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Postural Orthostatic Tachycardia Syndrome

Riley Fisher, Fall 2014 J1 Student

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Postural Orthostatic Tachycardia Syndrome

 

 

Most people who have health disorders prefer to keep it more of a secret rather than put it out to the public. Freshman Rhyan Kale said she prefers to keep to herself when it comes to her health issues. Kale was diagnosed with POTS, Postural Orthostatic Tachycardia Syndrome, along with Proteinuria at the age of 12.

“I was really scared when I found out I had POTS,” Kale said. “I had no idea what POTS was when I was diagnosed.”

Kale said she later found out about POTS and what it meant for her.

 

According to American Heart Association, POTS is one of the many disorders that has orthostatic intolerance, which occurs when someone stands up and perceives numerous amounts of symptoms.

POTS is very rare in people under the age of 14, according to Dysautonomia International, making Kale’s diagnoses very strange at the age of 12. Kale said her disease was developed, and she was not born with it. Shana Kale, mother of Rhyan Kale, said that their family has had no history of POTS.

“[I developed POTS] because I am too tall and too skinny,” Rhyan said. “It makes my kidney hang off of something differently than normal people.”

Shana said she is underweight so she gets dehydrated easily.

“She has a POTS episode when she doesn’t stay hydrated,” Shana said.

Kale said that she doesn’t feel normal when standing up after sitting or laying down.

“I get really dizzy a lot,” Kale said. “When I stand up, my eyes get blurry.”

Kale said she has lots of symptoms that come from POTS.

“She doesn’t feel well when she doesn’t drink enough water or [eat] enough healthy foods.” Shana said.

“[I can have or feel] dizzy, clammy, anxious, lightheadedness, weak, fainting, difficulty falling asleep, headaches, chills, cold hands, getting full quickly and restless leg syndrome.”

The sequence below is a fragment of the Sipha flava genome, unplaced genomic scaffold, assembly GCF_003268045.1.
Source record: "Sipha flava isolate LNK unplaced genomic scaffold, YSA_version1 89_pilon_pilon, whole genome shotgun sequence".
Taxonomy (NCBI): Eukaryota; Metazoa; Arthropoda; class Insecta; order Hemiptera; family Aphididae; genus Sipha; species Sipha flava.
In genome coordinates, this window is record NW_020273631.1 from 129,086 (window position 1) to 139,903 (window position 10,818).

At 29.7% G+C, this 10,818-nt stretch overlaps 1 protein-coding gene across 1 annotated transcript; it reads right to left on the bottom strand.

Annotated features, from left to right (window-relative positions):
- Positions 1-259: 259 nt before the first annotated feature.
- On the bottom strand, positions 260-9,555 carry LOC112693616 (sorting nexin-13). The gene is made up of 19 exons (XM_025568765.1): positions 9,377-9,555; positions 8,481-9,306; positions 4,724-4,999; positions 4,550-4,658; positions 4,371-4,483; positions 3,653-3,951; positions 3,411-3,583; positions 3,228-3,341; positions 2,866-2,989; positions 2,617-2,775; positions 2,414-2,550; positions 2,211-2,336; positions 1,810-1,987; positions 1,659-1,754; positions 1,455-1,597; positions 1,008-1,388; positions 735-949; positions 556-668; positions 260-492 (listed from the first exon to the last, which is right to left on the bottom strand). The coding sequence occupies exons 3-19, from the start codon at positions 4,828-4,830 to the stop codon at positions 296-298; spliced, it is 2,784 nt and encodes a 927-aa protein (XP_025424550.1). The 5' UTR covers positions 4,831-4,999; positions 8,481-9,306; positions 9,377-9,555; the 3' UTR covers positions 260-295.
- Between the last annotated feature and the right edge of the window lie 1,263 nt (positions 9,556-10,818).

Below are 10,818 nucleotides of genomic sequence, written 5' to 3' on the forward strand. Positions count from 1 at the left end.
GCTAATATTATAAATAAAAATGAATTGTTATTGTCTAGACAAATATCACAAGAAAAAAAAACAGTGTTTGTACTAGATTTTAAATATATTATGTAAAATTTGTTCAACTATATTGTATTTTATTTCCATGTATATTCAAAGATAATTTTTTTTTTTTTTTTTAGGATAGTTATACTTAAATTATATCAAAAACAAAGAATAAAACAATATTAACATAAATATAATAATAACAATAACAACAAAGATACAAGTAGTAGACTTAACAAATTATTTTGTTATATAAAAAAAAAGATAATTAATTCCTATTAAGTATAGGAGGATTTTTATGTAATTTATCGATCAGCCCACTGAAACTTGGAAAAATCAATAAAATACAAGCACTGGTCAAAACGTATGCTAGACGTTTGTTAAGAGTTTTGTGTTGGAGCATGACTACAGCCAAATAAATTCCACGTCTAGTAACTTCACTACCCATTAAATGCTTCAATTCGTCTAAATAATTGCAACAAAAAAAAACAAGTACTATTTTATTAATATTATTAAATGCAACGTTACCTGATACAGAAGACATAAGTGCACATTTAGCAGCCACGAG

Rhyan said she had one serious episode caused by POTS prior to her diagnosis.

“One time when I was about 11, it was really hot outside,” Kale said. “I walked over to my friend’s house, and when I got there, I felt really dizzy, and I passed out.”

Shana said she can be concerned for her daughter.

“I get frustrated when she doesn’t act responsibly about drinking enough water,” Shana said. “When she has an episode, she can pass out and hurt herself from falling down, so she has to be careful.”

 

Rhyan said POTS affects her life, but not enough to where people notice.

“I have to stand up slower than most people and take more time to do things, but I am not much different than a normal person,” Rhyan said.

Shana said Rhyan is barely different from any other person.

“She can do anything she wants to do as long as she stays hydrated and eats properly,” Shana said. Rhyan said POTS is not a very difficult thing to have.

“POTS just makes it harder to be active,” Rhyan said.

 

Basic treatment includes increasing daily intake of fluids to two to three liters every day, increasing salt consumption, taking certain medications and consuming a healthy diet. Medication is used to help lessen symptoms from POTS, according to Dysautonomia International.

“I have to drink a lot of water, and I have to go to the doctor’s office every six months just to make sure everything is OK with my body,” Rhyan said. “I used to have to take tablets that had salt in them but not anymore.”

According to American Heart Association, salt and fluid is important in POTS patients because it increases circulatory volume and blood pressure, which helps lessen symptoms.

“When Rhyan was diagnosed with POTS, I was happy to hear and know what was wrong with her, and it wasn’t more serious than it is.”

 

Not many people know about Rhyan’s syndrome. Friends freshmen Peyton Anderson and Megan Folmsbee both said they had no clue Kale had POTS.

Folmsbee said she had heard of the disease but didn’t think anyone she knew had it.

“I won’t think about Rhyan differently, but I kind of feel upset for her and anyone else that has health problems,” Folmsbee said.

Peyton said she had never heard of the disease before.

“I don’t think Rhyan is very different,” Anderson said. “I won’t try to treat her differently now that I know she has POTS.”

Rhyan said she is rarely treated differently because of POTS.

“People who know about my disease treat me the same as they do with everyone else,” Rhyan said. Rhyan said a stranger probably couldn’t tell her apart from any normal person.

“I don’t treat Rhyan very differently,” Shana Kale said. “We just have to make sure she gets plenty of water and protein.”

 

Although Kale said she wishes she didn’t have any health issues, she knows POTS is something that can easily be grown out of.

“I know I will grow out of it eventually,” Rhyan said.

According to Dysautonomia International, around 50 percent of POTS patients will grow out of POTS within two to five years.

Shana is positive Rhyan will recover completely.

“When she gets older and gains weight, she will outgrow it,” Shana said.

Rhyan said she doesn’t let POTS get in the way of her life.

“I don’t let POTS affect my attitude,” Rhyan said. “Never let anything hold you back.”

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Postural Orthostatic Tachycardia Syndrome